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Pattern Recognition

Average Rating 4
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Most Helpful Favorable Review

1 out of 2 people found this review helpful.

Very good

'Pattern Recognition' is very different from Gibson's 'cyberpunk' novels and better. Less reliance on the technical and less time spent educating the reader on the novel's context. The characters are more developed and complex than in his prior novels. I loved the co...
'Pattern Recognition' is very different from Gibson's 'cyberpunk' novels and better. Less reliance on the technical and less time spent educating the reader on the novel's context. The characters are more developed and complex than in his prior novels. I loved the conceit of the heroin's occupation -- coolhunter -- and the characterization of her ability as a 'phobia' or 'allergy' to mass market designs. Her skill or condition, if you will, gives force to her judgment of the authenticity of the internet movie clips which form the central mystery of the book. The story eventually evaporates into a cloud of unknowing for her just as opaque as the mystery of the film and reflecting the ultimate question 'so what?' Cayce Pollard's quest is to learn why the movie seems 'real' to her as only her father's love has ever been to her before. As with most good novels, it is full of insights into the world that evoke the reader's recognition. A good read.

posted by Anonymous on May 8, 2006

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Most Helpful Critical Review

1 out of 1 people found this review helpful.

A struggle...

This book takes the reader into the world of Cayce Pollard. Pollard is paid to rpedict trends in advertising and has a strange phobia to certain logos. The plot involves the search for the creator of film clips that are being released on the internet. Pollard is paid...
This book takes the reader into the world of Cayce Pollard. Pollard is paid to rpedict trends in advertising and has a strange phobia to certain logos. The plot involves the search for the creator of film clips that are being released on the internet. Pollard is paid to hunt for the creator, and the trip takes to Japan, and Russia. I found the book hard to follow. The text rambled at times. I also didn't connect with Pollard and the obsession with the film. If you are a Gibson fan, this book may appeal to you. However, if you have not read any of Gibson's work I would not recommend this book to be your first.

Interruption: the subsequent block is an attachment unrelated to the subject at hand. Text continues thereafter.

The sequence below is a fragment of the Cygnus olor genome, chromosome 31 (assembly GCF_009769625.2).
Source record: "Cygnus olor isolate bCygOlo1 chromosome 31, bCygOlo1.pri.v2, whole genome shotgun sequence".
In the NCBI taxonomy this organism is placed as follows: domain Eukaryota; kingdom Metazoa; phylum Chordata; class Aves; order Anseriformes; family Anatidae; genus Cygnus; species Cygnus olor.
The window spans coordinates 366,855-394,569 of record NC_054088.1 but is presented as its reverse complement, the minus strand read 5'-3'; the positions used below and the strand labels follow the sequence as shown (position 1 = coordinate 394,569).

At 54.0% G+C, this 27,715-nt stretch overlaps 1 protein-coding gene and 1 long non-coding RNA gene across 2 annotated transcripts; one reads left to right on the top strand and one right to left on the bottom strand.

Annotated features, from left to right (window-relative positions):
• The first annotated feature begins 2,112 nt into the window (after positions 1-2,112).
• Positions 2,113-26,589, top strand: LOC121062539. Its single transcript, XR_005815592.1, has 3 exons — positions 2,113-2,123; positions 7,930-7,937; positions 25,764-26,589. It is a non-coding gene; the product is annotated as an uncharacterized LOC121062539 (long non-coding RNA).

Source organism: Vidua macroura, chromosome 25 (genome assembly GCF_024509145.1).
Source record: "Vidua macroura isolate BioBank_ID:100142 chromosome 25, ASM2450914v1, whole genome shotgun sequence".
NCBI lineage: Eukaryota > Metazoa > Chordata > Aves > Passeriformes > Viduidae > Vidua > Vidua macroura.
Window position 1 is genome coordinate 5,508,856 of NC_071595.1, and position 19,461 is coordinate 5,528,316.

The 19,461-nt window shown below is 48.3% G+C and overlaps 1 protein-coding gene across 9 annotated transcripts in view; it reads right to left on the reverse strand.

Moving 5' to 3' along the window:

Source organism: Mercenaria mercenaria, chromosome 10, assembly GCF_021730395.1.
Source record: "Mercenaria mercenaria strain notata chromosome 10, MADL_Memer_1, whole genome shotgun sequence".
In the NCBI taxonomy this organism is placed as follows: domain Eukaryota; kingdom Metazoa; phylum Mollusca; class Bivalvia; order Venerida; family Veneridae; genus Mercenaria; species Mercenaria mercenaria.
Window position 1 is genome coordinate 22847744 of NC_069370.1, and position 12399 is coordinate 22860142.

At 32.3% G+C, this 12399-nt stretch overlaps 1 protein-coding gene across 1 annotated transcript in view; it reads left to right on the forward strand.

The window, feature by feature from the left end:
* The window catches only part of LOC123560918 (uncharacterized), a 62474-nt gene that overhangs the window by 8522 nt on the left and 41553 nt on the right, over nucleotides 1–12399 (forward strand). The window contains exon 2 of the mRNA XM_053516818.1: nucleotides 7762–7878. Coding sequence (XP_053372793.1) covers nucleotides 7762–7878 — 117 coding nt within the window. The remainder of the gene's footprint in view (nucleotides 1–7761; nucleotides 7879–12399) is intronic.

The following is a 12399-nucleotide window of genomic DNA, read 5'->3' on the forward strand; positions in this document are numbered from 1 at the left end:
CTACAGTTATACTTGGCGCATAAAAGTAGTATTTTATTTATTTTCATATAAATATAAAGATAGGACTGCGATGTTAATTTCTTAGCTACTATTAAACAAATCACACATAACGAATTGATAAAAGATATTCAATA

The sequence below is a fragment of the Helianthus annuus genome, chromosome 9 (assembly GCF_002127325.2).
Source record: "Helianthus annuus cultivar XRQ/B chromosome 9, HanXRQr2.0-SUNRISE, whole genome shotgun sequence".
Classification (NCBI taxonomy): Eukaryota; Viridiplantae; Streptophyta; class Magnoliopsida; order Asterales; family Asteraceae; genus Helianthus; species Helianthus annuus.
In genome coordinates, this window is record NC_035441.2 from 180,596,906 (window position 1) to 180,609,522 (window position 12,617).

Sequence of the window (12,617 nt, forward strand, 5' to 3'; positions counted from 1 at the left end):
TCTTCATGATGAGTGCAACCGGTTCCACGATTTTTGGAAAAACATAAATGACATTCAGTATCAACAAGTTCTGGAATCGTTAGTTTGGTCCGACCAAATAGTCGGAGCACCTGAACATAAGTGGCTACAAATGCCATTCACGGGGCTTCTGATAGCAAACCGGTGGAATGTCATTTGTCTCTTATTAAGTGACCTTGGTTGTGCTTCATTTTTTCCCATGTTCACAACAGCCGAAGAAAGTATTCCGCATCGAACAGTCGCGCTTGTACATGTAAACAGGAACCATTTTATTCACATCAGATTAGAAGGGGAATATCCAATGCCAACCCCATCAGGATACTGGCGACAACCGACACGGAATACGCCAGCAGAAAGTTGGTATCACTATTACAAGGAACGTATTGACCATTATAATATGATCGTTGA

posted by Anonymous on June 14, 2004

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  • Anonymous

    Posted May 8, 2006

    Very good

    'Pattern Recognition' is very different from Gibson's 'cyberpunk' novels and better. Less reliance on the technical and less time spent educating the reader on the novel's context. The characters are more developed and complex than in his prior novels. I loved the conceit of the heroin's occupation -- coolhunter -- and the characterization of her ability as a 'phobia' or 'allergy' to mass market designs. Her skill or condition, if you will, gives force to her judgment of the authenticity of the internet movie clips which form the central mystery of the book. The story eventually evaporates into a cloud of unknowing for her just as opaque as the mystery of the film and reflecting the ultimate question 'so what?' Cayce Pollard's quest is to learn why the movie seems 'real' to her as only her father's love has ever been to her before. As with most good novels, it is full of insights into the world that evoke the reader's recognition. A good read.